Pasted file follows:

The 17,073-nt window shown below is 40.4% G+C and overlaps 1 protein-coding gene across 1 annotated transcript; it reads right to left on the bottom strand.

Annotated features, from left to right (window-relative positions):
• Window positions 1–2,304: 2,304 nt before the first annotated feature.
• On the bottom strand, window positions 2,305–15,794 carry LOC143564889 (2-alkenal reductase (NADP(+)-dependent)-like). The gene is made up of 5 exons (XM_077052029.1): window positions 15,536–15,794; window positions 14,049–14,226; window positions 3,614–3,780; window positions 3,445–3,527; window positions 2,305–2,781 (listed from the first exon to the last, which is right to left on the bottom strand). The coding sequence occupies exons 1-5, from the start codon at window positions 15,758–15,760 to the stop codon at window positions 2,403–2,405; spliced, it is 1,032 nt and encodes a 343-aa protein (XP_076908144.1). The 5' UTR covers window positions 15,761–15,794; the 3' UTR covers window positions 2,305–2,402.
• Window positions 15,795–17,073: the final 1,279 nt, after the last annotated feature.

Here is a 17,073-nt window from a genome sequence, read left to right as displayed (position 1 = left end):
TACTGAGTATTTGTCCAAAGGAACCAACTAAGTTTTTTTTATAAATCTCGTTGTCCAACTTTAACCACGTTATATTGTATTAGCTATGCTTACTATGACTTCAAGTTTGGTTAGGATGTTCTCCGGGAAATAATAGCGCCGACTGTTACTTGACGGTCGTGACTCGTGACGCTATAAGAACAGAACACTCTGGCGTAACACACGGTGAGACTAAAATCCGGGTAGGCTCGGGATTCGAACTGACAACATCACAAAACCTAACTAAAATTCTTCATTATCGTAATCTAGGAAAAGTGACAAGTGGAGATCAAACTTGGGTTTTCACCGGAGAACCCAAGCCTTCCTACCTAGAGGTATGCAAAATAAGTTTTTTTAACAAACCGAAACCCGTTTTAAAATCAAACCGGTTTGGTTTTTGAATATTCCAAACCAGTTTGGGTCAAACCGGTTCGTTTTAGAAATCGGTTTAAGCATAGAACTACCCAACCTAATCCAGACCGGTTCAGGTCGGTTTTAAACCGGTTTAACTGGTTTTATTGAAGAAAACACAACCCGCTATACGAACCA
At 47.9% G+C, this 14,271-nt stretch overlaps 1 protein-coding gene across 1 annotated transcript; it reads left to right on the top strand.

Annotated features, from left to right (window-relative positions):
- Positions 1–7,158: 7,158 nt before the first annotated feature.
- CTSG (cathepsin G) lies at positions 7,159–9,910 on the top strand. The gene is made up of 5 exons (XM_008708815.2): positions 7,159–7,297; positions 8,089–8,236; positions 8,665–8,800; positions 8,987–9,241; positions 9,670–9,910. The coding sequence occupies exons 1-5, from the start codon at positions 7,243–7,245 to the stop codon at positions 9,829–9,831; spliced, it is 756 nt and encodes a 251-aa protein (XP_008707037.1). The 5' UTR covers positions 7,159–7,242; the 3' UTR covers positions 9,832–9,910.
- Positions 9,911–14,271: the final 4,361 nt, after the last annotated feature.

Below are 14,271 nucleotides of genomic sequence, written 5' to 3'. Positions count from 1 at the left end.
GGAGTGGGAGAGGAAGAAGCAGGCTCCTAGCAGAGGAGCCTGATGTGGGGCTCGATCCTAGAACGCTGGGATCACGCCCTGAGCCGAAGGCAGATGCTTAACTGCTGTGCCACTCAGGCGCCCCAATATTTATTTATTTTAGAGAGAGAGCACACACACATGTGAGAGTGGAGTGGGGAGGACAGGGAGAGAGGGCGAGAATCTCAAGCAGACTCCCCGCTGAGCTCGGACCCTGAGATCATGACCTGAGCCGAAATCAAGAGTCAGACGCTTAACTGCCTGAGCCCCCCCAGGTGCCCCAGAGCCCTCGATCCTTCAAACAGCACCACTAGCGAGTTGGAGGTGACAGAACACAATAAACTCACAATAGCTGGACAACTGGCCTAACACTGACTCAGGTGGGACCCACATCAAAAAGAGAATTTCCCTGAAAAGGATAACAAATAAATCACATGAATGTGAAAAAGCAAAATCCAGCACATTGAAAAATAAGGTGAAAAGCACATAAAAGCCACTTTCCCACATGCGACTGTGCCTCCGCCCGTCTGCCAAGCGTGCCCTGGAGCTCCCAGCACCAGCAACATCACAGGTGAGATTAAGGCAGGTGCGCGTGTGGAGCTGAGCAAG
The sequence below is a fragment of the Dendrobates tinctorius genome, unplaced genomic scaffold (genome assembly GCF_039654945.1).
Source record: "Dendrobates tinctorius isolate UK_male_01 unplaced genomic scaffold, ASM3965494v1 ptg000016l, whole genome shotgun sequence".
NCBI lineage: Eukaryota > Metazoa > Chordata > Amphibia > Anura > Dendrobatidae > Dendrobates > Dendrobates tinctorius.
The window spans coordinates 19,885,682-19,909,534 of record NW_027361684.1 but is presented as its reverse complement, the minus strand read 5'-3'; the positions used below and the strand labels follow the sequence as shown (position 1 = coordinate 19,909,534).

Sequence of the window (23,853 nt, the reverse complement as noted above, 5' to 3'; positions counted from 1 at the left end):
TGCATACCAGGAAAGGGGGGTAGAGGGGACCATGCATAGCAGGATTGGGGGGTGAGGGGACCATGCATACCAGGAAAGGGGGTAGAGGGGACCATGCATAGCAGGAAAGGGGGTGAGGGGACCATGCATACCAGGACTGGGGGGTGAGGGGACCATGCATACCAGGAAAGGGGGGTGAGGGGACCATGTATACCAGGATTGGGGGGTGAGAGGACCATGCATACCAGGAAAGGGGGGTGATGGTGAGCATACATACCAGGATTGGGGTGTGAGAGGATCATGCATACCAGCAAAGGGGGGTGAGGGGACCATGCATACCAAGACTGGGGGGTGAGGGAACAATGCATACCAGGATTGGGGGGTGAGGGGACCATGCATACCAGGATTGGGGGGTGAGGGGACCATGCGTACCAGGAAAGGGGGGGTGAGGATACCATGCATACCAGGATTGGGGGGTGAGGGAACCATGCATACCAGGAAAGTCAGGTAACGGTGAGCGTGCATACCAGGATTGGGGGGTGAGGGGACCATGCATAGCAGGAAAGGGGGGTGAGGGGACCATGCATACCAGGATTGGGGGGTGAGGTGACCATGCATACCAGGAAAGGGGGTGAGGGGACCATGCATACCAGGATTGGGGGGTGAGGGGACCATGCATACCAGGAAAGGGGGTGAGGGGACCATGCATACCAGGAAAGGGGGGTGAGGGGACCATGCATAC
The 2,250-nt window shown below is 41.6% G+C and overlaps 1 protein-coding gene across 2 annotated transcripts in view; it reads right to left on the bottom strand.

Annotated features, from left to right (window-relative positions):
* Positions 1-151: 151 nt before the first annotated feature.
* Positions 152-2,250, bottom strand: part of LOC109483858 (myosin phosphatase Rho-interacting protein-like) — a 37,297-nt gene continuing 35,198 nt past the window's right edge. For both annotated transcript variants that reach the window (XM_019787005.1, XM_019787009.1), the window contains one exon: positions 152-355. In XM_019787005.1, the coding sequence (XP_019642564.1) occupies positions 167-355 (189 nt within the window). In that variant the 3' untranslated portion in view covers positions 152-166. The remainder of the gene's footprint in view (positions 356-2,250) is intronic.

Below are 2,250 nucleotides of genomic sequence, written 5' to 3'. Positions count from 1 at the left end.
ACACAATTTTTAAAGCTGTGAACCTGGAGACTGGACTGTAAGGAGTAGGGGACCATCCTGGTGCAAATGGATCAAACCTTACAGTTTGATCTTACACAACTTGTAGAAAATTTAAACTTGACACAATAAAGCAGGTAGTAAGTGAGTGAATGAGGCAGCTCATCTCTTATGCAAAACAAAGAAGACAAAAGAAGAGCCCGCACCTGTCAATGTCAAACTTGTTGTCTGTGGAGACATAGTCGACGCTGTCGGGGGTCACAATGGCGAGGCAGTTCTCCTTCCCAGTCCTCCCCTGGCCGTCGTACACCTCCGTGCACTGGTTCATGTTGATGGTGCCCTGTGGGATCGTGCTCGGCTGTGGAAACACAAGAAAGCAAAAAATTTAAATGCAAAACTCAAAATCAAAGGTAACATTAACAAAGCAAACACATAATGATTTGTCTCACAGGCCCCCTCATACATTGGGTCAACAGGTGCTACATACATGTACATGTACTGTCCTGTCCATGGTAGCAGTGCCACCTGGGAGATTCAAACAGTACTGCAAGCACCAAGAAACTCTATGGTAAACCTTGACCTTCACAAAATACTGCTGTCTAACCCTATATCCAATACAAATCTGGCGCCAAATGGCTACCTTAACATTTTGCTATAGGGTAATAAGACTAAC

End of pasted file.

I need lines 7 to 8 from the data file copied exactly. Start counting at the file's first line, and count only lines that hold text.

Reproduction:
TACTGAGTATTTGTCCAAAGGAACCAACTAAGTTTTTTTTATAAATCTCGTTGTCCAACTTTAACCACGTTATATTGTATTAGCTATGCTTACTATGACTTCAAGTTTGGTTAGGATGTTCTCCGGGAAATAATAGCGCCGACTGTTACTTGACGGTCGTGACTCGTGACGCTATAAGAACAGAACACTCTGGCGTAACACACGGTGAGACTAAAATCCGGGTAGGCTCGGGATTCGAACTGACAACATCACAAAACCTAACTAAAATTCTTCATTATCGTAATCTAGGAAAAGTGACAAGTGGAGATCAAACTTGGGTTTTCACCGGAGAACCCAAGCCTTCCTACCTAGAGGTATGCAAAATAAGTTTTTTTAACAAACCGAAACCCGTTTTAAAATCAAACCGGTTTGGTTTTTGAATATTCCAAACCAGTTTGGGTCAAACCGGTTCGTTTTAGAAATCGGTTTAAGCATAGAACTACCCAACCTAATCCAGACCGGTTCAGGTCGGTTTTAAACCGGTTTAACTGGTTTTATTGAAGAAAACACAACCCGCTATACGAACCA
At 47.9% G+C, this 14,271-nt stretch overlaps 1 protein-coding gene across 1 annotated transcript; it reads left to right on the top strand.